Home / Insight / Keoghs Corporate Risks expose ‘impecunious’ Bentley owner for £75K credit hire saving

Keoghs Corporate Risks expose ‘impecunious’ Bentley owner for £75K credit hire saving


Keoghs Corporate Risk motor team have successfully defended a credit hire claim at trial where a Bentley owner pleaded impecuniosity. The trial win, which resulted in significant savings to the tune of £75,000 and a favourable costs award for the defendant, highlights the importance of investigating a claimant’s financial status.

Warning Signs

The case, defended on behalf of a Corporate Risk Transport and Logistics client, involved a claim for credit hire arising from a road traffic accident. The sum pleaded for credit hire was in excess of £92,000. The claimant hired a replacement vehicle for 70 days at a rate of £1,079 per day whilst his vehicle, a Bentley Continental, was being repaired.

The claimant pleaded impecuniosity, saying that whilst he had funds and credit cards, these were required for planned building works and it was not ‘free cash’ therefore should not be considered as evidence of pecuniosity or impecuniosity. 

Given the vast sums claimed and the vehicle owned by the claimant, the defendant had immediate concerns.  A basic hire rate report (BHR report) was obtained and the defendant made an early and reasonable Part 36 offer in 2020; the offer slightly in excess of what the BHR report stated to tactically allow for some litigation risk.

The disclosed financial documentation showed that he was Director of a company, in well paid employment, with children who attended private school. There was also transactions to an account for which we had no disclosure. There was a preliminary issue prior to the trial itself in that the claimant failed to disclose all financial documentation, but unusually there was no de-barring order. 

The Trial

Having taken the case to trial, the claimant accepted on cross examination that he would have been paid dividends at the time of the claim. He also accepted that he had two other sources of income, from an energy grant and from rental properties, none of which were mentioned in his pleadings or witness statements.

Using our forensic analysis, we were also able to demonstrate that:

  • Over a period of six months he had received substantial six figure sums from his parents, which he claimed was for property developments
  • He had a deposit account into which over £1,000 per month was being transferred, but for which no statements had been disclosed. He also failed to mention the account in his pleadings or witness statement.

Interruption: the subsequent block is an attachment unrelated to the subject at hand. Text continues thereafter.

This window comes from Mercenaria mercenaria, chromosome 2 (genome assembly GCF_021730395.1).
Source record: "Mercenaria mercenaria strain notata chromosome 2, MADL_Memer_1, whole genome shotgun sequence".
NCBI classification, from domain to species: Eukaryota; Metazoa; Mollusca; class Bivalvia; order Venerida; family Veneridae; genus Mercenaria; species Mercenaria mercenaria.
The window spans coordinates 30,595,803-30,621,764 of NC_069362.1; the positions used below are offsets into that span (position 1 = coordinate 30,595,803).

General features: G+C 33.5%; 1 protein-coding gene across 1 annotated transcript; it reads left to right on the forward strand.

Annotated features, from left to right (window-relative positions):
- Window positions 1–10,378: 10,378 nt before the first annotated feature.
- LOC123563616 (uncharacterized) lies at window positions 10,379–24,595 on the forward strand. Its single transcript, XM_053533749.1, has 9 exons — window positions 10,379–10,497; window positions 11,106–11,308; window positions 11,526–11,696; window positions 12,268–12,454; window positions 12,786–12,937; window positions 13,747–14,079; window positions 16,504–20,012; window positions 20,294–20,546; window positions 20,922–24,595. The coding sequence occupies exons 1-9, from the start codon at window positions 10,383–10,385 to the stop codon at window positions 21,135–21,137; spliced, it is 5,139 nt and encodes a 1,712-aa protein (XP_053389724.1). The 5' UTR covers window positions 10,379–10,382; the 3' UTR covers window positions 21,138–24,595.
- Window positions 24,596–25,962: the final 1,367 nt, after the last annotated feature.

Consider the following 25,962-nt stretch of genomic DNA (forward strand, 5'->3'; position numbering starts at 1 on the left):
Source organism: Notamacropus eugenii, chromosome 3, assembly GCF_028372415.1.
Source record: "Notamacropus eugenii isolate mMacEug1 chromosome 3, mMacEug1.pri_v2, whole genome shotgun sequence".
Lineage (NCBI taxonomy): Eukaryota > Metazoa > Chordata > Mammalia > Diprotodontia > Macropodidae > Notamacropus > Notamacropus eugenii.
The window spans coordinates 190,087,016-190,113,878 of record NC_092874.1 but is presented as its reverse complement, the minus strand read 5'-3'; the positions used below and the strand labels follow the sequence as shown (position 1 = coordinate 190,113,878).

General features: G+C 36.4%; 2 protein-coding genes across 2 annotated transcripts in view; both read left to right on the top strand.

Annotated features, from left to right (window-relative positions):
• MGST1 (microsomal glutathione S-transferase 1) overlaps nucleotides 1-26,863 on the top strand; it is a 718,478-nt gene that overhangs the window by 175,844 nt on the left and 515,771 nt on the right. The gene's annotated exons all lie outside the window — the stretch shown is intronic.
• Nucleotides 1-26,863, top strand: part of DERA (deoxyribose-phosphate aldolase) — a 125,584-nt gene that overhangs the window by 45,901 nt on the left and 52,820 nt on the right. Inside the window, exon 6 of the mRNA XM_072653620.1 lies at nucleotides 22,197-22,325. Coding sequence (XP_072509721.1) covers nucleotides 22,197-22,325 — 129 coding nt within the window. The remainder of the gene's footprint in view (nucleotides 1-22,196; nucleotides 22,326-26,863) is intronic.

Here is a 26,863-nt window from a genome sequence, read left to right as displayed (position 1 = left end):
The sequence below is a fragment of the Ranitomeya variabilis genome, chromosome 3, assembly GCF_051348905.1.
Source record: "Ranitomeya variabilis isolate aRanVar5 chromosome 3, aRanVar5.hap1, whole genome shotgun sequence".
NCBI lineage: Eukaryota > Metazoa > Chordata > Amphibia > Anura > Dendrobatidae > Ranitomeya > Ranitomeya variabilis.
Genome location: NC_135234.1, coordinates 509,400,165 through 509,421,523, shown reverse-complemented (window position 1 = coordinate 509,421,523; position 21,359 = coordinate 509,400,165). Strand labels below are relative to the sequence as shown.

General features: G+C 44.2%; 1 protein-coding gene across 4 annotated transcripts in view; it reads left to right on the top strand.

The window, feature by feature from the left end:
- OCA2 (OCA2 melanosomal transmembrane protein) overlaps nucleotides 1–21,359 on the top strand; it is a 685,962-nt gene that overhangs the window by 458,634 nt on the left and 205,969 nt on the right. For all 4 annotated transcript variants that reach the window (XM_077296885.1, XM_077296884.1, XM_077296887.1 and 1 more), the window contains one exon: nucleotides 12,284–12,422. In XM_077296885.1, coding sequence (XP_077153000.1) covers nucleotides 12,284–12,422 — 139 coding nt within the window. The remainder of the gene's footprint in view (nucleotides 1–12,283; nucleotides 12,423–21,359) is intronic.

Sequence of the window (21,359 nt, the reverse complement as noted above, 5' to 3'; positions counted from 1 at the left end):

• There was also a credit card with large available sum credits, including significant sums in his credit account.
  • The claimant’s subjective view that he couldn't afford to hire was of no value, especially given his concession in evidence that it was based on the cost of hiring on credit rather than the conventional market.

Essentially the claimant had not proved that he was impecunious. In fact, he was not, and could quite reasonably have afforded to pay for hire without making unreasonable sacrifices.


The judge agreed and determined that the claimant was not impecunious, awarding them the sum put forward in the original BHR report. As result the claimant failed to beat the defendant’s Part 36 offer and the defendant was awarded all of its costs of the action plus interest. 

Keoghs Comment

Whilst a claimant may claim and plead to be impecunious, it is sometimes not so. Further investigation into a claimant’s financial status and income is pivotal in each and every case. The court accepted here that, despite only one rate being obtained by the defendant in the BHR report, this was enough to discharge its burden where the rate claimed was concerned. This was irrespective of the claimant’s rebuttal to the evidence, citing arguments based on limited availability evidence, no terms and conditions and locality. 

This case also served as an important reminder that a good early Part 36 offer is essential where taking a robust stance on the claim for credit hire is concerned. When used appropriately, it can really pay dividends.

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